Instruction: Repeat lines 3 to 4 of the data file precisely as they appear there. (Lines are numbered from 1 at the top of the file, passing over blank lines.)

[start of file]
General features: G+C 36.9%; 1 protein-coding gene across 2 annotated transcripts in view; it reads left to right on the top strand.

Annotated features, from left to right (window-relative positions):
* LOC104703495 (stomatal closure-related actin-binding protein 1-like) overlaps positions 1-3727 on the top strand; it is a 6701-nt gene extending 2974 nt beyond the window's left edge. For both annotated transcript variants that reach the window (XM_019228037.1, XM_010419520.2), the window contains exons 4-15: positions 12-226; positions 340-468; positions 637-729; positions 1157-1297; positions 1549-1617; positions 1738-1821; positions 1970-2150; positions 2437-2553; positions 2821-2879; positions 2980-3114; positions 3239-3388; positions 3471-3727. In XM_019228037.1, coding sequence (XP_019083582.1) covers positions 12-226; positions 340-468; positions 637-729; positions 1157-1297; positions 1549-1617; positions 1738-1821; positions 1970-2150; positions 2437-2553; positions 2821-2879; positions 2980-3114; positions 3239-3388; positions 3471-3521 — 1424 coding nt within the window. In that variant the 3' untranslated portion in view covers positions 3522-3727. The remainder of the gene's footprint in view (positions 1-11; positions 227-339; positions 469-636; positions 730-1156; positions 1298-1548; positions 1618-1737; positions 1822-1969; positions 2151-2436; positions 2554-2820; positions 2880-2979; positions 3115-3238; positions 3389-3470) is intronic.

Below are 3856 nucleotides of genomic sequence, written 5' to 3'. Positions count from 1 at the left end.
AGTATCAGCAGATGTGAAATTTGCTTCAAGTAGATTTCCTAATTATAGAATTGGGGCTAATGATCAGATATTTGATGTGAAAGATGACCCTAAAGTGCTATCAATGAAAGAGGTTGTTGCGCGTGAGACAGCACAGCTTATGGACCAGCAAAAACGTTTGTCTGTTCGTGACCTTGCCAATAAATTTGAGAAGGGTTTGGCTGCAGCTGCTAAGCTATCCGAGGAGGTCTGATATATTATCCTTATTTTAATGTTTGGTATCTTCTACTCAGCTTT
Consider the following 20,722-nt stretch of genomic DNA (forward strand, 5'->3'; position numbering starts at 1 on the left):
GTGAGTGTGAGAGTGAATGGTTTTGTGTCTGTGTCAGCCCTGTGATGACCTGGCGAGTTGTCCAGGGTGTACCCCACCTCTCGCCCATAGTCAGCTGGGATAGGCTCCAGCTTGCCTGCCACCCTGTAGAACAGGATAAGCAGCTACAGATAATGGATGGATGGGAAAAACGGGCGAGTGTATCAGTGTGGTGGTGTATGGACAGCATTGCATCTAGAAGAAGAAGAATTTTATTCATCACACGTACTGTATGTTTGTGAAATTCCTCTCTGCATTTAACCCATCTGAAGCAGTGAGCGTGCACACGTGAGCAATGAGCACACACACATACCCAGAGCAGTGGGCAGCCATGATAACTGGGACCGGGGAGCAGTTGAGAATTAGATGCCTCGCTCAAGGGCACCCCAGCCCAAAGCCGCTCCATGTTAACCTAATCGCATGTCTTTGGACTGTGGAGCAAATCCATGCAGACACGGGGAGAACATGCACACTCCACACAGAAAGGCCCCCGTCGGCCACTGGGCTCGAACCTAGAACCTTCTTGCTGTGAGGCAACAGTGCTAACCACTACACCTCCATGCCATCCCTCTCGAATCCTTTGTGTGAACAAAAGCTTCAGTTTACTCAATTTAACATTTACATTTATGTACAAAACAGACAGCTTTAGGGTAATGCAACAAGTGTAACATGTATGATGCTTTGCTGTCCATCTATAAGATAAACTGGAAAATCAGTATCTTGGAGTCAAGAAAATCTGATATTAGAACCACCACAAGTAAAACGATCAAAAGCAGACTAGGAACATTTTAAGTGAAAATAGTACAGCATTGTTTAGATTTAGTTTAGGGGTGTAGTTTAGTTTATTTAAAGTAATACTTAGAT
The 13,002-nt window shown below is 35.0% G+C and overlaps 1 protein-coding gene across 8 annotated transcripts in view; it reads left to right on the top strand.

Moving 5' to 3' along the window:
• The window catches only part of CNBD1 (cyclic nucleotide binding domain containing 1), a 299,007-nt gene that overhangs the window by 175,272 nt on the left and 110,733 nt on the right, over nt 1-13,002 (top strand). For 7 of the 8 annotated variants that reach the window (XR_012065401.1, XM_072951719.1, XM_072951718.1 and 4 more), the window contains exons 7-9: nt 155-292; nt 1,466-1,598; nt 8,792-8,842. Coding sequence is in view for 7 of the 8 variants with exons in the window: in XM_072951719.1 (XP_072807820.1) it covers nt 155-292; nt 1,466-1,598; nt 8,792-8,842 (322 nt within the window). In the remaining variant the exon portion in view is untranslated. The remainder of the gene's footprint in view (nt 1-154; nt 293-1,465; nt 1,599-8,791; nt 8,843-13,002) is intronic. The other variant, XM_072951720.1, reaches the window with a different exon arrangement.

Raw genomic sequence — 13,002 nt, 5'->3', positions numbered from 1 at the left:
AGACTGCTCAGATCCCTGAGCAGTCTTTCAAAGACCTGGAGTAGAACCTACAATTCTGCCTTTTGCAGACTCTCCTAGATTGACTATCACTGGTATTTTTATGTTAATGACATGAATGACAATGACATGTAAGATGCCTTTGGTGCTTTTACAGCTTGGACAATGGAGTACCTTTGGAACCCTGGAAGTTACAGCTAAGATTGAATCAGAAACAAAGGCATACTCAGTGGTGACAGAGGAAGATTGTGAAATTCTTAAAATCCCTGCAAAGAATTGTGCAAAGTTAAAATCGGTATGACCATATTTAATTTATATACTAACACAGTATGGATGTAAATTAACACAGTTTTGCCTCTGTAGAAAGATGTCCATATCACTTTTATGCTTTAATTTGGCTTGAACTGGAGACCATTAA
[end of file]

* LOC104703495 (stomatal closure-related actin-binding protein 1-like) overlaps positions 1-3727 on the top strand; it is a 6701-nt gene extending 2974 nt beyond the window's left edge. For both annotated transcript variants that reach the window (XM_019228037.1, XM_010419520.2), the window contains exons 4-15: positions 12-226; positions 340-468; positions 637-729; positions 1157-1297; positions 1549-1617; positions 1738-1821; positions 1970-2150; positions 2437-2553; positions 2821-2879; positions 2980-3114; positions 3239-3388; positions 3471-3727. In XM_019228037.1, coding sequence (XP_019083582.1) covers positions 12-226; positions 340-468; positions 637-729; positions 1157-1297; positions 1549-1617; positions 1738-1821; positions 1970-2150; positions 2437-2553; positions 2821-2879; positions 2980-3114; positions 3239-3388; positions 3471-3521 — 1424 coding nt within the window. In that variant the 3' untranslated portion in view covers positions 3522-3727. The remainder of the gene's footprint in view (positions 1-11; positions 227-339; positions 469-636; positions 730-1156; positions 1298-1548; positions 1618-1737; positions 1822-1969; positions 2151-2436; positions 2554-2820; positions 2880-2979; positions 3115-3238; positions 3389-3470) is intronic.

Below are 3856 nucleotides of genomic sequence, written 5' to 3'. Positions count from 1 at the left end.